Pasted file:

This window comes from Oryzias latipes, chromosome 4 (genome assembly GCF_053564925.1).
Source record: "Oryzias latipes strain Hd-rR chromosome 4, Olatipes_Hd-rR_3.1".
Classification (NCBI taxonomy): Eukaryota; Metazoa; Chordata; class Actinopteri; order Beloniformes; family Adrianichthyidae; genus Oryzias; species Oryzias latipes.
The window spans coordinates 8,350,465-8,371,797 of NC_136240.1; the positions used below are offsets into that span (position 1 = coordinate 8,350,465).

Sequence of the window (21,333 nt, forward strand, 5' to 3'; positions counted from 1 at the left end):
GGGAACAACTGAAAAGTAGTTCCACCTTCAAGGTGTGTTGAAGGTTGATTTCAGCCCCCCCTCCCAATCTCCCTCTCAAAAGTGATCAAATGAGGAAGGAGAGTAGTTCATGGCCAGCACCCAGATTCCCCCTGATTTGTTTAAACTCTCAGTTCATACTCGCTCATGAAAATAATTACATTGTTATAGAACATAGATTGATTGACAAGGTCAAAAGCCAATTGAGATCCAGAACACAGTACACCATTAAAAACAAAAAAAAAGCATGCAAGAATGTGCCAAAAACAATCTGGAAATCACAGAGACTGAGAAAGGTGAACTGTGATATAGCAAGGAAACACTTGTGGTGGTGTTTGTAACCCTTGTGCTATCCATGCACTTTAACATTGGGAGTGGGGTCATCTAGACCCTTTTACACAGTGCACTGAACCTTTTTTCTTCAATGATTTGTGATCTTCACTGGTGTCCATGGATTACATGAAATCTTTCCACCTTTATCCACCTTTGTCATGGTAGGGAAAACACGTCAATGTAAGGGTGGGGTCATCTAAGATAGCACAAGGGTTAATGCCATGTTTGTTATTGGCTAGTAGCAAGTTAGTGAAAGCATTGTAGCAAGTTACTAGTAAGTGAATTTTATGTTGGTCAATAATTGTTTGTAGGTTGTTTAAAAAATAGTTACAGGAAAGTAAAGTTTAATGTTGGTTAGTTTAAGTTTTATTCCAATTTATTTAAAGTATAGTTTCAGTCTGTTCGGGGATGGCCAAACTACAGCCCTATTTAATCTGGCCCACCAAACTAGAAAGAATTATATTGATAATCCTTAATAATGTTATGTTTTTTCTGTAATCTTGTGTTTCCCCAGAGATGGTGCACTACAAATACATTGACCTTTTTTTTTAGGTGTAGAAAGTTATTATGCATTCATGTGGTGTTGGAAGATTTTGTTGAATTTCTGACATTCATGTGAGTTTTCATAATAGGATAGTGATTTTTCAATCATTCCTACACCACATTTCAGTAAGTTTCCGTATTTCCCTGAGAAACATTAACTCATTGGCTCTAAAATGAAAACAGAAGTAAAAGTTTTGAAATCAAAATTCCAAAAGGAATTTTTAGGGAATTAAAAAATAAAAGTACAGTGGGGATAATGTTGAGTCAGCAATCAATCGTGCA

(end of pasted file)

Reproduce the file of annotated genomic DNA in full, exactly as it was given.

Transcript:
This window comes from Oryzias latipes, chromosome 4 (genome assembly GCF_053564925.1).
Source record: "Oryzias latipes strain Hd-rR chromosome 4, Olatipes_Hd-rR_3.1".
Classification (NCBI taxonomy): Eukaryota; Metazoa; Chordata; class Actinopteri; order Beloniformes; family Adrianichthyidae; genus Oryzias; species Oryzias latipes.
The window spans coordinates 8,350,465-8,371,797 of NC_136240.1; the positions used below are offsets into that span (position 1 = coordinate 8,350,465).

Sequence of the window (21,333 nt, forward strand, 5' to 3'; positions counted from 1 at the left end):
GGGAACAACTGAAAAGTAGTTCCACCTTCAAGGTGTGTTGAAGGTTGATTTCAGCCCCCCCTCCCAATCTCCCTCTCAAAAGTGATCAAATGAGGAAGGAGAGTAGTTCATGGCCAGCACCCAGATTCCCCCTGATTTGTTTAAACTCTCAGTTCATACTCGCTCATGAAAATAATTACATTGTTATAGAACATAGATTGATTGACAAGGTCAAAAGCCAATTGAGATCCAGAACACAGTACACCATTAAAAACAAAAAAAAAGCATGCAAGAATGTGCCAAAAACAATCTGGAAATCACAGAGACTGAGAAAGGTGAACTGTGATATAGCAAGGAAACACTTGTGGTGGTGTTTGTAACCCTTGTGCTATCCATGCACTTTAACATTGGGAGTGGGGTCATCTAGACCCTTTTACACAGTGCACTGAACCTTTTTTCTTCAATGATTTGTGATCTTCACTGGTGTCCATGGATTACATGAAATCTTTCCACCTTTATCCACCTTTGTCATGGTAGGGAAAACACGTCAATGTAAGGGTGGGGTCATCTAAGATAGCACAAGGGTTAATGCCATGTTTGTTATTGGCTAGTAGCAAGTTAGTGAAAGCATTGTAGCAAGTTACTAGTAAGTGAATTTTATGTTGGTCAATAATTGTTTGTAGGTTGTTTAAAAAATAGTTACAGGAAAGTAAAGTTTAATGTTGGTTAGTTTAAGTTTTATTCCAATTTATTTAAAGTATAGTTTCAGTCTGTTCGGGGATGGCCAAACTACAGCCCTATTTAATCTGGCCCACCAAACTAGAAAGAATTATATTGATAATCCTTAATAATGTTATGTTTTTTCTGTAATCTTGTGTTTCCCCAGAGATGGTGCACTACAAATACATTGACCTTTTTTTTTAGGTGTAGAAAGTTATTATGCATTCATGTGGTGTTGGAAGATTTTGTTGAATTTCTGACATTCATGTGAGTTTTCATAATAGGATAGTGATTTTTCAATCATTCCTACACCACATTTCAGTAAGTTTCCGTATTTCCCTGAGAAACATTAACTCATTGGCTCTAAAATGAAAACAGAAGTAAAAGTTTTGAAATCAAAATTCCAAAAGGAATTTTTAGGGAATTAAAAAATAAAAGTACAGTGGGGATAATGTTGAGTCAGCAATCAATCGTGCA